By Lauren Drewes Daniels
By Alice Laussade
By City of Ate
By Scott Reitz
By Lauren Drewes Daniels
By Alice Laussade
But Daboub says he could never get a clear picture of the concept from Ginsburg. "The only mission statement was that he wanted it to be one of the top restaurants in the country," he says. And when he submitted plans and sketches to Ginsburg for approval, Ginsburg voiced his disapproval by refusing to pay him. So Daboub slapped a lien on the property.
Ginsburg, in turn, slapped him with a lawsuit, charging that Daboub submitted faulty engineering plans and did not complete the work specified in the contract. Daboub has countersued, claiming he is owed some $92,330 for services rendered on the project. The case is set to go before a jury on October 4.
In the midst of the dispute, Ginsburg hooked up with renowned Dallas restaurant designer Paul Draper. Their thinking immediately clicked. Draper had executed distinctive designs for such restaurants as Lombardi Mare, Seventeen Seventeen, the Crescent Club, Anzu, and Sevy's. But Ginsburg gave him little concrete direction initially, Draper says, except that he wanted an innovative design to reflect the uniqueness of the food.
"Give me something no one else has ever had," Ginsburg recalls telling him. "We started out with an idea and said, 'This will not be stereotyped.'"
Draper says the space confronted him with a variety of challenges, the most significant of which was how to create a profound sense of comfort without diluting the energy level. He encased the exterior in huge limestone panels with steel accents, giving it a warm but striking look. He broke the dining room into four distinct dining spaces plus an immense bar.
Using a variety of materials, Draper strove to integrate the various spaces while providing them with distinct focal points to make each room a desirable dining location. The rooms will be filled with custom-made Italian seating. Floors alternate between stone, wood, and carpeting. The wine cellar is clad in cherry-wood panels.
The central dining space, which features a skylight-framed 28-foot ceiling, has a large, stone fireplace. Anchoring the space is an exhibition kitchen, partitioned from the dining area by an array of etched glass panels, in front of which sits a "chef's table." Just outside a row of windows shielding a raised dining space on the east wall is a 30-foot-long, 10-foot-high water wall crusted in black granite.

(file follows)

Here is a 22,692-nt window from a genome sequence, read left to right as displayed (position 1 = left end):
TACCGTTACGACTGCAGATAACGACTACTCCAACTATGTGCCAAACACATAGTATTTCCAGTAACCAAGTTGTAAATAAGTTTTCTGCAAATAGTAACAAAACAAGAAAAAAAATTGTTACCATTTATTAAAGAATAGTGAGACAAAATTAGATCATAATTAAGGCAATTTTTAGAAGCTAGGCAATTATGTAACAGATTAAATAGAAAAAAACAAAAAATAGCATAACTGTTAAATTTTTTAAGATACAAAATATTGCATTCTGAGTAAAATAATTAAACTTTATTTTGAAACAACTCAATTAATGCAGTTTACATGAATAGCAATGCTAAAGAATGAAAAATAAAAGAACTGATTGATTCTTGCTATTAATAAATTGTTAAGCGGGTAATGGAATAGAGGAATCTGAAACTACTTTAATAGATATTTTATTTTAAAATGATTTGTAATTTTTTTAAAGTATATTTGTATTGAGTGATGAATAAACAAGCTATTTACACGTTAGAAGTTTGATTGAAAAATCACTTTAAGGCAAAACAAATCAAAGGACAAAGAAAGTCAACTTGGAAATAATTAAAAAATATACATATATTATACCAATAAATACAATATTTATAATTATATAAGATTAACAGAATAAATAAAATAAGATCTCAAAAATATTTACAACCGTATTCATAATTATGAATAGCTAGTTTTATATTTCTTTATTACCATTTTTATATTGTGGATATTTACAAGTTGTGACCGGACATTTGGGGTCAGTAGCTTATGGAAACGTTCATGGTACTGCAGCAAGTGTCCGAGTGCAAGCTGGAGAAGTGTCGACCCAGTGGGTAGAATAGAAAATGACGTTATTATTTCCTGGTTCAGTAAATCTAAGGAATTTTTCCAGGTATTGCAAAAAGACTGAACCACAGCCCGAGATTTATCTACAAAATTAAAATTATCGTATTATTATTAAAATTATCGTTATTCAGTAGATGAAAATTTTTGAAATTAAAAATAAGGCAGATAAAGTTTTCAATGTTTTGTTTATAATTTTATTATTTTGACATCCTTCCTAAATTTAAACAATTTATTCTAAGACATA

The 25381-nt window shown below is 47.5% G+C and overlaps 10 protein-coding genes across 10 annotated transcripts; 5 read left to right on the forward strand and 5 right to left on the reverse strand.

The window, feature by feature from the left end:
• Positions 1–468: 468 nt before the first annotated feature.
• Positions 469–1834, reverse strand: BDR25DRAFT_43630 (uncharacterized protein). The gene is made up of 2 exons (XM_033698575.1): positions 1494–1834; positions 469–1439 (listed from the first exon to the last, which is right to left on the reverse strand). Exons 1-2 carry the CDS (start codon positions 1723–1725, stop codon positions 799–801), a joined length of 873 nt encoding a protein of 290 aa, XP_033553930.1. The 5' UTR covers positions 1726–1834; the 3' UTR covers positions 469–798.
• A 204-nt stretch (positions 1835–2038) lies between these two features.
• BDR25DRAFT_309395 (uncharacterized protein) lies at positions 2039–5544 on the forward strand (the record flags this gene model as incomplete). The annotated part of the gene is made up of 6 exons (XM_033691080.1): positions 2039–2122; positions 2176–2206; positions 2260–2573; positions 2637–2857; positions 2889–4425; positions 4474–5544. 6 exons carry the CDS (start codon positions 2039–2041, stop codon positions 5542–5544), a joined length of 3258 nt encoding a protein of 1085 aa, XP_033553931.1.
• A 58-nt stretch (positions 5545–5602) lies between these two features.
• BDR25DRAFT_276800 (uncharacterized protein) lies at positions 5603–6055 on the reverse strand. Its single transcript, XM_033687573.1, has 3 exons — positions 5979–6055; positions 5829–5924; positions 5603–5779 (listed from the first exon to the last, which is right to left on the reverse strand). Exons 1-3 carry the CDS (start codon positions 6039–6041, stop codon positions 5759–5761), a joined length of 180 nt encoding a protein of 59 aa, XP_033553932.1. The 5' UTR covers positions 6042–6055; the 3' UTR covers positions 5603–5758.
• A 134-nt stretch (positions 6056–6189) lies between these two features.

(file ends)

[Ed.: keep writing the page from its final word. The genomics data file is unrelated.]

But perhaps Voltaire's most striking elements are what some consider symbols of Ginsburg's egotism. The entrance, separated from the dining rooms with sheer screen sculpted out of fabric and wood, is topped with a soaring tower, from which drops a large white doughnut. From the hole of the doughnut will dangle a specially commissioned chandelier by famed lighting designer Ingo Maurer, whose designs illuminate the Munich subway system and the Tel Aviv Opera House. The piece is an explosion of broken dishes with rays of light escaping through the shattered crockery. It's said to express Maurer's love of slow-motion implosions captured on film.
"I would call him the rock star of lighting design right now," says Draper. "I would hope that our use of it, coupled with the difficulty and cost of getting it...will create something of a signature for this restaurant."
Draper was struck by the piece after he came across a photo of an identical Mauler design featured in the Museum of Modern Art in New York. With Ginsburg's blessing, he immediately sought to acquire it.
Before Maurer would consent to crafting a duplicate, Draper had to present him with detailed plans of the restaurant. Once he was assured that the spot was a suitable setting, Maurer agreed and began to build the piece in his lighting factory in Germany. The chandelier is so expensive, neither Ginsburg nor Draper will comment on its cost.
The dining space, hooded in copper mesh, features another striking focal point: Ginsburg's 17-piece collection of glass sculptures by artist Dale Chihuly, regarded as the world's premier glass artist. "That would be, I believe, the largest private [Chihuly] collection in the state of Texas," boasts Ginsburg. Best known for his delicate, evocative sea forms, Chihuly has had his work exhibited in museums around the world, including a 35-piece permanent installation of flowers and sea forms in the atrium of the Dallas Museum of Art.
Voltaire's mode of displaying these sculptures is innovative, to say the least. The sculptures will be tucked into the ceiling of a tiny nook of the central dining room. Housed within a case, the sculptures will be arranged on the surface of a glass plate, with light cast to create the illusion that the pieces are floating above the guests in an aquatic display. And the case, which has its own air-filtration system to eliminate dust, hangs low, creating just a 7-foot ceiling line and bringing the sculptures close to diners. To keep the display fresh, Ginsburg says, he intends to acquire more Chihuly pieces and rotate the collection.
Ginsburg hints at other pieces of art that Draper is involved in directing, pieces on which he won't comment. "We've got to have some surprises," says Draper.
"Creative people and I get along very well," Ginsburg claims. "I can give them a bigger palette than they're used to having."